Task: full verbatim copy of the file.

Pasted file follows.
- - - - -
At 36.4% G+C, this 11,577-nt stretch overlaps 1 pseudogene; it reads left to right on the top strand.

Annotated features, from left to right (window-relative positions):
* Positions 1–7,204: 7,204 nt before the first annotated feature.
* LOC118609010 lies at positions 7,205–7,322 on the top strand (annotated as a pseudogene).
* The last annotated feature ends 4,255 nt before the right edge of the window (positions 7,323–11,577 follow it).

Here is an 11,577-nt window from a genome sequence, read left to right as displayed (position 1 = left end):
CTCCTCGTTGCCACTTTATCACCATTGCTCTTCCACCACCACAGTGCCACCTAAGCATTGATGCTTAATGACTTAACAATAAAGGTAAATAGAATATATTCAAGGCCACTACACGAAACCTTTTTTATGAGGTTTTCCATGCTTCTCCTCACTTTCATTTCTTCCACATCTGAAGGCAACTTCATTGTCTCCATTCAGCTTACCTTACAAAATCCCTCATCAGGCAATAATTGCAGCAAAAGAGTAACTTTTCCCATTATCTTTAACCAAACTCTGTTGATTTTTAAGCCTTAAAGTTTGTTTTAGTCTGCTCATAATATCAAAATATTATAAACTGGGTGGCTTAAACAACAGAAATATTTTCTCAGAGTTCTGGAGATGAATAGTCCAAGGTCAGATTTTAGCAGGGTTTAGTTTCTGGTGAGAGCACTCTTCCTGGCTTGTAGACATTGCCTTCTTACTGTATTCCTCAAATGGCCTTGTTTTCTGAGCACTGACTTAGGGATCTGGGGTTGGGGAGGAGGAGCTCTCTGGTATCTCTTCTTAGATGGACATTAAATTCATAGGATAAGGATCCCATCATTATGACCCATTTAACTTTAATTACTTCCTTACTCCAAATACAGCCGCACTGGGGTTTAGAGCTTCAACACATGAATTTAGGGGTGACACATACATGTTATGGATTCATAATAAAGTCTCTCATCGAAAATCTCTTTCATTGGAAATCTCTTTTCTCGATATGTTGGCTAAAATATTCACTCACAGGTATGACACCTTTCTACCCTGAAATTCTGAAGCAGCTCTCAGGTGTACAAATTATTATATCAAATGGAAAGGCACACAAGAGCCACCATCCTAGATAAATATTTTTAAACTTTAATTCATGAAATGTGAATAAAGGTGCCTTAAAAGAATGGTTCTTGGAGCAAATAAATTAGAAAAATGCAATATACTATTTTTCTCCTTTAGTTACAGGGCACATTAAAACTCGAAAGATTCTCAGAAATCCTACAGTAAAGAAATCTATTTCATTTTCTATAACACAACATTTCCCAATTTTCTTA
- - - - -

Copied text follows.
At 36.4% G+C, this 11,577-nt stretch overlaps 1 pseudogene; it reads left to right on the top strand.

Annotated features, from left to right (window-relative positions):
* Positions 1–7,204: 7,204 nt before the first annotated feature.
* LOC118609010 lies at positions 7,205–7,322 on the top strand (annotated as a pseudogene).
* The last annotated feature ends 4,255 nt before the right edge of the window (positions 7,323–11,577 follow it).

Here is an 11,577-nt window from a genome sequence, read left to right as displayed (position 1 = left end):
CTCCTCGTTGCCACTTTATCACCATTGCTCTTCCACCACCACAGTGCCACCTAAGCATTGATGCTTAATGACTTAACAATAAAGGTAAATAGAATATATTCAAGGCCACTACACGAAACCTTTTTTATGAGGTTTTCCATGCTTCTCCTCACTTTCATTTCTTCCACATCTGAAGGCAACTTCATTGTCTCCATTCAGCTTACCTTACAAAATCCCTCATCAGGCAATAATTGCAGCAAAAGAGTAACTTTTCCCATTATCTTTAACCAAACTCTGTTGATTTTTAAGCCTTAAAGTTTGTTTTAGTCTGCTCATAATATCAAAATATTATAAACTGGGTGGCTTAAACAACAGAAATATTTTCTCAGAGTTCTGGAGATGAATAGTCCAAGGTCAGATTTTAGCAGGGTTTAGTTTCTGGTGAGAGCACTCTTCCTGGCTTGTAGACATTGCCTTCTTACTGTATTCCTCAAATGGCCTTGTTTTCTGAGCACTGACTTAGGGATCTGGGGTTGGGGAGGAGGAGCTCTCTGGTATCTCTTCTTAGATGGACATTAAATTCATAGGATAAGGATCCCATCATTATGACCCATTTAACTTTAATTACTTCCTTACTCCAAATACAGCCGCACTGGGGTTTAGAGCTTCAACACATGAATTTAGGGGTGACACATACATGTTATGGATTCATAATAAAGTCTCTCATCGAAAATCTCTTTCATTGGAAATCTCTTTTCTCGATATGTTGGCTAAAATATTCACTCACAGGTATGACACCTTTCTACCCTGAAATTCTGAAGCAGCTCTCAGGTGTACAAATTATTATATCAAATGGAAAGGCACACAAGAGCCACCATCCTAGATAAATATTTTTAAACTTTAATTCATGAAATGTGAATAAAGGTGCCTTAAAAGAATGGTTCTTGGAGCAAATAAATTAGAAAAATGCAATATACTATTTTTCTCCTTTAGTTACAGGGCACATTAAAACTCGAAAGATTCTCAGAAATCCTACAGTAAAGAAATCTATTTCATTTTCTATAACACAACATTTCCCAATTTTCTTA